I was more afraid to dial the phone this time. This time he sounded tired: never a descriptor I would have attached to his voice before. He asked if I was still working out (which meant, am I still doing martial arts in some form). I said yes. I also told him about how he still figured into my method of evaluating classes. That amused him. I also told him that I had thanked him in the acknowledgements of my dissertation. He was pleased about that. He told me he was very sick and need to get off of the phone, that these days he got tired very easily. I said I understood, but at that the same time, he was a pretty tough guy.
He laughed and agreed: “Yeah, I am a pretty tough guy.”
When I first started training with him, I did not understand that he was a Big Deal. At fourteen I’m not sure what I would have done with the information. I knew I wanted to try martial arts, and I biked down a street near my house that had three dojos. Two were what in the martial arts world might be described as “McDojos.” One of them looked really impressive to me at the time and I was close to signing up, but I decided to bike another half mile or so further and look at a place that seemed a little different.
That dojo, the Budokan, contained a world of difference from the others. To my teenage eyes it looked more like what I expected a dojo to look like: traditional weapons on the walls (that I was told not to touch), pictures of men I would later learn were old masters, Japanese calligraphy. The teacher who greeted me was an older man with a Brooklyn accent. I was not expecting that. He struck me as somehow far more authentic than the other instructors I’d spoken to, but I could not have told you why. I signed up.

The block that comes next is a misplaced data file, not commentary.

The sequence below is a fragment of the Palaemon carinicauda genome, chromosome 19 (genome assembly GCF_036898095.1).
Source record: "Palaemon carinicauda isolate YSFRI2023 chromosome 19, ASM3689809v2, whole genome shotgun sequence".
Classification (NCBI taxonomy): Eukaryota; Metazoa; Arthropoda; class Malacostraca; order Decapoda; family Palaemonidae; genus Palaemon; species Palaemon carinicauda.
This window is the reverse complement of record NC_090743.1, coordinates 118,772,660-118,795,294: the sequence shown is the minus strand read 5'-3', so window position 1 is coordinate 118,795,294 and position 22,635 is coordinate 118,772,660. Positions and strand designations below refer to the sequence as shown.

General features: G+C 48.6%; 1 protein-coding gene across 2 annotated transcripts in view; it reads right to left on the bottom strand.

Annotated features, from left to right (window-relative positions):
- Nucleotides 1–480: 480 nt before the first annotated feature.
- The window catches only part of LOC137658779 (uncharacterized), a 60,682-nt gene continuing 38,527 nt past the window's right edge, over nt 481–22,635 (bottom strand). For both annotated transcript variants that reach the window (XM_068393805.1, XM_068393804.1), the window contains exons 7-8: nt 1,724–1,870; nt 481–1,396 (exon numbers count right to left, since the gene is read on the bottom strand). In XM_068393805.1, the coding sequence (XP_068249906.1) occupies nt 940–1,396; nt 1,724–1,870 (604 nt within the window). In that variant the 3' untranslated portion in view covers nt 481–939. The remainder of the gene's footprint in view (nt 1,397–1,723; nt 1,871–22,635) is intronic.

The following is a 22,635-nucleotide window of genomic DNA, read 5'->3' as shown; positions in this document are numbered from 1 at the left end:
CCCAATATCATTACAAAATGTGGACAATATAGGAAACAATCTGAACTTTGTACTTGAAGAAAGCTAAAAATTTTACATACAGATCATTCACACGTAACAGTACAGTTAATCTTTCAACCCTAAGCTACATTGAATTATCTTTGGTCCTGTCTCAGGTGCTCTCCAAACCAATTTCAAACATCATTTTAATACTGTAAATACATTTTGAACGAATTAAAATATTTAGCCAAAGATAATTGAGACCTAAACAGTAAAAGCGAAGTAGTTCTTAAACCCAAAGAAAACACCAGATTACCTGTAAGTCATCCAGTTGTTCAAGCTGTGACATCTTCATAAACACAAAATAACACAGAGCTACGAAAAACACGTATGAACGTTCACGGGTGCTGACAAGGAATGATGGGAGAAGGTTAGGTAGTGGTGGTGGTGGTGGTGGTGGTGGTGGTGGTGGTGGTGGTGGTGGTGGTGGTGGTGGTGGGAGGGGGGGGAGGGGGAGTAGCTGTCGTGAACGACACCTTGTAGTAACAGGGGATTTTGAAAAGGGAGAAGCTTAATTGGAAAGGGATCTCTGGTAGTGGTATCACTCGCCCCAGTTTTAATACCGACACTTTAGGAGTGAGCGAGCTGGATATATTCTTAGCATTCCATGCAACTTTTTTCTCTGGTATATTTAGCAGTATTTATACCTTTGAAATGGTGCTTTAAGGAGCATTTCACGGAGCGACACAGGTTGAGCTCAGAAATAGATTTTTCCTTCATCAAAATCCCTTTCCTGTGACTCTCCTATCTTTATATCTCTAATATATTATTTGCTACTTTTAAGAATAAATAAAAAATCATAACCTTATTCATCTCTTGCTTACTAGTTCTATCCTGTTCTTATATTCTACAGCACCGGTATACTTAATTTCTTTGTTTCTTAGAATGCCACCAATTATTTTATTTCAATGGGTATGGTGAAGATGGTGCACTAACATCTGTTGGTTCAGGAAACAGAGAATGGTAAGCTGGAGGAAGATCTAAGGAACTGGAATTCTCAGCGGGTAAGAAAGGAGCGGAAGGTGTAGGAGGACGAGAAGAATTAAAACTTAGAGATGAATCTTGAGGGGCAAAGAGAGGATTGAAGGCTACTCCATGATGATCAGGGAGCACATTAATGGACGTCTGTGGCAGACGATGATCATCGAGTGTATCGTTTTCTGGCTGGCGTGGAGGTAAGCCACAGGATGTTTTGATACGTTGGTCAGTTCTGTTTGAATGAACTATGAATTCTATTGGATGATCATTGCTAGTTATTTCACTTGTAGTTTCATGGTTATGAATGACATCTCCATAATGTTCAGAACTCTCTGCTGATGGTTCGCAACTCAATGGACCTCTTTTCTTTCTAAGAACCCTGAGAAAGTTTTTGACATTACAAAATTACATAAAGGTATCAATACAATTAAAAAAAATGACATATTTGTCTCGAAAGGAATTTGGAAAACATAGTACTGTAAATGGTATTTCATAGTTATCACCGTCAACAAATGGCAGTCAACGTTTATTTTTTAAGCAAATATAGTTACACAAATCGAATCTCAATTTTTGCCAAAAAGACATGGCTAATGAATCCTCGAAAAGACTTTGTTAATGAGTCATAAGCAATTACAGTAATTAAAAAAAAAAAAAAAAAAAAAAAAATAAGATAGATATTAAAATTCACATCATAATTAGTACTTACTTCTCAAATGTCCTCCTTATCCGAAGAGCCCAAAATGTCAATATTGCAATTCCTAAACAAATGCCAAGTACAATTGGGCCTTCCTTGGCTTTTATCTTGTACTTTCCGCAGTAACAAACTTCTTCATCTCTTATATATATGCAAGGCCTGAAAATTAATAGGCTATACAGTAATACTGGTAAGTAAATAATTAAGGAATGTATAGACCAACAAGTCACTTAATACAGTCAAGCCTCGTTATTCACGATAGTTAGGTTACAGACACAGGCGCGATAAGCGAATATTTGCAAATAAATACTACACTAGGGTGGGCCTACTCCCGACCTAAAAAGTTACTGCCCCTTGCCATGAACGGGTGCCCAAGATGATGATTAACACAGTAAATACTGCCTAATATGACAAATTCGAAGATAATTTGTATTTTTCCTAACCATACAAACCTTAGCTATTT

Something about traditional Karate training isn’t always made clear up front: while it is very rewarding, it’s also extremely difficult. And it often hurts. A lot. Martial arts at some level are really just physics applied to anatomy. But the anatomy needs to be strong enough in the right ways to hold the physics. The same might be said about classical ballet, but I’ve never gotten a bloody nose in ballet class. Training in a movement system changes your body, and you carry an image of your teacher, maybe your entire lineage, in your muscle memory. Even today when I practice certain movements, if I feel myself executing a technique without precision, I can feel adjustments Sensei made to my form years and years ago as I correct myself. There is a lot of writing out there about Karate being a spiritual practice. In essence I would agree, though most of the writing is crap. Conflating endorphins with spirituality is dangerous. But mind and body are linked, and martial arts are one of the greatest ways to get to one from the other.